How to Prepare for Bail Hearings

You’ve been arrested and charged with a criminal offence. The police refuse to release you for one or more reasons: you pose a threat to society, you risk re-offending, you’ll skip out on trial, etc. So, what happens next? A bail hearing is held.

The Canadian Charter of Rights and Freedoms guarantees “the right to not be denied reasonable bail without just cause,” and at Banks, Gubbins and Andrews Criminal Law in Grande Prairie, Alberta, our team of experienced criminal defence lawyers is committed to working round the clock to ensure that right is upheld. As specialists in a range of criminal offence proceedings, including bail and judicial release hearings, we can help you take the necessary steps to prepare in order to build a foolproof case.

What is a bail hearing?

Bail hearings are short court sessions that determine whether or not you should be released from custody while awaiting trial. These hearings are an opportunity for both sides to present their evidence and determine the conditions of bail. The Crown reads out the allegations made against the accused and may call witnesses (such as the officer in charge of the investigation) to testify. If the Crown recommends that bail be withheld, then it is up to the lawyer of the accused to help the judge (or justice of peace) see otherwise.

How should you prepare?

As with anything else in life, achieving the best possible outcome requires preparation. Here are four crucial steps to take pending your bail hearing:

  1. Hire a lawyer. While it may seem obvious, it shouldn’t go unstated. Bail hearings are quite intricate and can be difficult to navigate without proper legal representation. Teaming up with a good bail hearing lawyer who has experience defending clients in the local courts and who can guide you through the entire custody process is your best approach to secure bail.
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  3. Bring your lawyer up to speed. Your lawyer is your personal confidante. In order to better assess your case and determine a winning strategy, it’s important to provide your legal counsel with detailed information. Keep your version of events as consistent as possible and be forthcoming with your answers. Any relevant information that could be presented in court, either against or in favour of bail, is vital to the outcome: level of education, work history, living situation, physical or mental health issues, previous records, relationships (to the surety or victim, for example), etc.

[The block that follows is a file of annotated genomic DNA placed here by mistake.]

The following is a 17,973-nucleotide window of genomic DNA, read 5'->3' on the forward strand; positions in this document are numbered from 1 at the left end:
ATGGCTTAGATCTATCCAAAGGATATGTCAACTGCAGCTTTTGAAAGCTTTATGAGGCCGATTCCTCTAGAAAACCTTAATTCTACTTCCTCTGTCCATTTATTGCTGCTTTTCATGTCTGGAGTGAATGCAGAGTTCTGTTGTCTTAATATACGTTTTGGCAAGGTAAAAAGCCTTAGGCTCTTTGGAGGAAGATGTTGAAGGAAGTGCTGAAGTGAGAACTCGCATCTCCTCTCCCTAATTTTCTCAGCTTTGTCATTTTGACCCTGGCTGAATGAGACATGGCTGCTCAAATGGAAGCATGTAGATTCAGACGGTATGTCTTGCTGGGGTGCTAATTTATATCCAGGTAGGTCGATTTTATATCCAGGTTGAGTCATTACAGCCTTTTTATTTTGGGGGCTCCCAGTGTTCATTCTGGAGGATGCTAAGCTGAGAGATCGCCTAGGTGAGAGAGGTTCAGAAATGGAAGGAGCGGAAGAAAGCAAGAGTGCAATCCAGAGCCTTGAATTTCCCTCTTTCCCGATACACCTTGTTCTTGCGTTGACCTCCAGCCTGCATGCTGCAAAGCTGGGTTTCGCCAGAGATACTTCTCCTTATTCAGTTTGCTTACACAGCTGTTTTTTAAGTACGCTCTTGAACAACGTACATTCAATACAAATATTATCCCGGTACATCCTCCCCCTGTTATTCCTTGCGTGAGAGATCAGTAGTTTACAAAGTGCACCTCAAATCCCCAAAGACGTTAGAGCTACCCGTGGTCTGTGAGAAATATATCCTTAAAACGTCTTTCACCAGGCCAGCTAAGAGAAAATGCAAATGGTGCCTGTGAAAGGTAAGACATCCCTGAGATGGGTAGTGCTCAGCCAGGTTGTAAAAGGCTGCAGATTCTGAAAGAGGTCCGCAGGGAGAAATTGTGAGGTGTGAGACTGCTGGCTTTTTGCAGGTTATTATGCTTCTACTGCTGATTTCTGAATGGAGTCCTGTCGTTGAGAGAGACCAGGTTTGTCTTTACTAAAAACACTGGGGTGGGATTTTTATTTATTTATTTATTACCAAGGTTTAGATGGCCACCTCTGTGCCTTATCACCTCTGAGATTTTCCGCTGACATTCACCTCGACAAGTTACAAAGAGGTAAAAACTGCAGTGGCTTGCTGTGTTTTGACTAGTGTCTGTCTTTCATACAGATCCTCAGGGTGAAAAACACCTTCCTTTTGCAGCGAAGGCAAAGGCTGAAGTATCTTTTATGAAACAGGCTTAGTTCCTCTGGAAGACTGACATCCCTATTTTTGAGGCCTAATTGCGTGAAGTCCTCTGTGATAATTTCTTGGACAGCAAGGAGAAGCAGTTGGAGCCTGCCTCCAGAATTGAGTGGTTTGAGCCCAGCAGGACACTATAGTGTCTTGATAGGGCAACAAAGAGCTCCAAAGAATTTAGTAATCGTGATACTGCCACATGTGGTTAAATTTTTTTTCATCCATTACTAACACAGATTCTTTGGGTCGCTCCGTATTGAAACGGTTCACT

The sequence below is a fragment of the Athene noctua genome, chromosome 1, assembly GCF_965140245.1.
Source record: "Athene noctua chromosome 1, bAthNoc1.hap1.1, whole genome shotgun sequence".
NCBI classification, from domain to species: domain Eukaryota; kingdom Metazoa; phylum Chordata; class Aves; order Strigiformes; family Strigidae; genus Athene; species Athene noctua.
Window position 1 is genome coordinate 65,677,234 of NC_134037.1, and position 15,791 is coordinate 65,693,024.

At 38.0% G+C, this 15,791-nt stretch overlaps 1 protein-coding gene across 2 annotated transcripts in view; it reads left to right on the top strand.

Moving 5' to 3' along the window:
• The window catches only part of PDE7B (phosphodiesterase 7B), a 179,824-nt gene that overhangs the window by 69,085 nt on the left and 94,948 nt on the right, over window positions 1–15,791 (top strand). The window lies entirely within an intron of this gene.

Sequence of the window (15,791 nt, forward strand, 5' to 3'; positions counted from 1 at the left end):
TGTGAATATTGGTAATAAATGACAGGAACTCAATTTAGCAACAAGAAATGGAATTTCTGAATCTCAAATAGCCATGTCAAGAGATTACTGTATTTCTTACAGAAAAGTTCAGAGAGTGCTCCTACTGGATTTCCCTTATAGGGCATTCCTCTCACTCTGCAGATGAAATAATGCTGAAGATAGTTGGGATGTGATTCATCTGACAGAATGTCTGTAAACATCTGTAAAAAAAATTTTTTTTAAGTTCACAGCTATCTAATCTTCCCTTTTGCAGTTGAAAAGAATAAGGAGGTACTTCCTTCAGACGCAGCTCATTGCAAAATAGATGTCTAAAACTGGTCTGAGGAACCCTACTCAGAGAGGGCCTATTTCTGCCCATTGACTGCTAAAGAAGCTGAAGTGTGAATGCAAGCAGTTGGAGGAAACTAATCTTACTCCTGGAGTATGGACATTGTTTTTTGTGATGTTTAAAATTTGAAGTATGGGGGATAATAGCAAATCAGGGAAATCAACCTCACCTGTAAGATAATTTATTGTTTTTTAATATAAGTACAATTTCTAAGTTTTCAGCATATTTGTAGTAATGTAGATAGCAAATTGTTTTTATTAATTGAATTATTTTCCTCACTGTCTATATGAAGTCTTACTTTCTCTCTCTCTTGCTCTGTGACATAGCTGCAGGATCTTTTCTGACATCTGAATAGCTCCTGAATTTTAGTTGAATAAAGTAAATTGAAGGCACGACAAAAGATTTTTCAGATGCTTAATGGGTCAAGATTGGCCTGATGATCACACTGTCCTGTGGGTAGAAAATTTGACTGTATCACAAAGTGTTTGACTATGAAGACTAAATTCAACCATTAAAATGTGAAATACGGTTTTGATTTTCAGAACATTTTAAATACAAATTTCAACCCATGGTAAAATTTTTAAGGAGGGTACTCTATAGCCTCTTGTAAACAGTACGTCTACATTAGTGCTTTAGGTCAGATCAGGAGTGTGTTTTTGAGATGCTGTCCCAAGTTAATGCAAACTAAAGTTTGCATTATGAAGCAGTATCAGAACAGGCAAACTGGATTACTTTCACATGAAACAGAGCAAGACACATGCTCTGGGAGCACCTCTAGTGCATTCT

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  5. Find a suitable surety. Your surety is your lifeline; they’re the person who takes responsibility for ensuring you don’t breach the terms of your release. Whether it’s a friend, a family member, a co-worker or an employer, your surety should be someone you trust who understands your particular case and the gravity of their responsibility. Your choice of surety will have a big impact on the court’s final decision; they may actually harm your chances of bail if deemed unsuitable for the job.
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  7. Prepare your defence. With your lawyer, prepare a series of arguments to counter the Crown’s line of defence. For example, if the Crown alleges you’re a “flight-risk,” demonstrate that you have commitments to uphold within your community, such as a steady job. If the Crown suggests you’re a civic threat, lessen concerns by leveraging your clean record (if applicable).

 
At Banks, Gubbins and Andrews Criminal Law, our criminal defence lawyers are committed to serving the accused in Grande Prairie and surrounding Alberta regions, whether charged with a federal or provincial offence. For more information on bail hearings or to book your free initial consultation, contact us without delay!